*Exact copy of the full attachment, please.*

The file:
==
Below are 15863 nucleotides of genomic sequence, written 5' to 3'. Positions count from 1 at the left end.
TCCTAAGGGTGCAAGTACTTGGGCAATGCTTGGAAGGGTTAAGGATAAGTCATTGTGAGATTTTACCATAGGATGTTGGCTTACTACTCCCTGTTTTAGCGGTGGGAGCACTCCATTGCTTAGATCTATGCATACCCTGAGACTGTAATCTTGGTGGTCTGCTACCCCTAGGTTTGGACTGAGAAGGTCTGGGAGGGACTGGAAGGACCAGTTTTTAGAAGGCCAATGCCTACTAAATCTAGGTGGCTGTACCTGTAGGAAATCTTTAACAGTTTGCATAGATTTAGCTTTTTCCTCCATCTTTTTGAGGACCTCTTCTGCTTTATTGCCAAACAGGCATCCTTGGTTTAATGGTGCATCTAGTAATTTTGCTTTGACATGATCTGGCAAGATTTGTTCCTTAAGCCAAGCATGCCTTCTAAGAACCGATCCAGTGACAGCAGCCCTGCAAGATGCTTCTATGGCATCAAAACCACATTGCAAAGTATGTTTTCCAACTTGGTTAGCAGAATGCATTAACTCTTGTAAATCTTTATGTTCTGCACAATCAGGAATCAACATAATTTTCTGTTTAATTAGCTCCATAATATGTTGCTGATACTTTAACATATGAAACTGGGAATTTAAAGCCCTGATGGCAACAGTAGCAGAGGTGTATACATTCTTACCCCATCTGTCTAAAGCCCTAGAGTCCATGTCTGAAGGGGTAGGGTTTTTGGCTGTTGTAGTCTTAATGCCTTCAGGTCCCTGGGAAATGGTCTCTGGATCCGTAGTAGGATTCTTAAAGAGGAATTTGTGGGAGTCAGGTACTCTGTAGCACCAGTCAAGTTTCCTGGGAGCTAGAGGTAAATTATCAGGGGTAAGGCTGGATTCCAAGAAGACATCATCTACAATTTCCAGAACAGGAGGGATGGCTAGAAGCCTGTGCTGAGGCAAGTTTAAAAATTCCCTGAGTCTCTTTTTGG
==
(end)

Below are 15863 nucleotides of genomic sequence, written 5' to 3'. Positions count from 1 at the left end.
TCCTAAGGGTGCAAGTACTTGGGCAATGCTTGGAAGGGTTAAGGATAAGTCATTGTGAGATTTTACCATAGGATGTTGGCTTACTACTCCCTGTTTTAGCGGTGGGAGCACTCCATTGCTTAGATCTATGCATACCCTGAGACTGTAATCTTGGTGGTCTGCTACCCCTAGGTTTGGACTGAGAAGGTCTGGGAGGGACTGGAAGGACCAGTTTTTAGAAGGCCAATGCCTACTAAATCTAGGTGGCTGTACCTGTAGGAAATCTTTAACAGTTTGCATAGATTTAGCTTTTTCCTCCATCTTTTTGAGGACCTCTTCTGCTTTATTGCCAAACAGGCATCCTTGGTTTAATGGTGCATCTAGTAATTTTGCTTTGACATGATCTGGCAAGATTTGTTCCTTAAGCCAAGCATGCCTTCTAAGAACCGATCCAGTGACAGCAGCCCTGCAAGATGCTTCTATGGCATCAAAACCACATTGCAAAGTATGTTTTCCAACTTGGTTAGCAGAATGCATTAACTCTTGTAAATCTTTATGTTCTGCACAATCAGGAATCAACATAATTTTCTGTTTAATTAGCTCCATAATATGTTGCTGATACTTTAACATATGAAACTGGGAATTTAAAGCCCTGATGGCAACAGTAGCAGAGGTGTATACATTCTTACCCCATCTGTCTAAAGCCCTAGAGTCCATGTCTGAAGGGGTAGGGTTTTTGGCTGTTGTAGTCTTAATGCCTTCAGGTCCCTGGGAAATGGTCTCTGGATCCGTAGTAGGATTCTTAAAGAGGAATTTGTGGGAGTCAGGTACTCTGTAGCACCAGTCAAGTTTCCTGGGAGCTAGAGGTAAATTATCAGGGGTAAGGCTGGATTCCAAGAAGACATCATCTACAATTTCCAGAACAGGAGGGATGGCTAGAAGCCTGTGCTGAGGCAAGTTTAAAAATTCCCTGAGTCTCTTTTTGG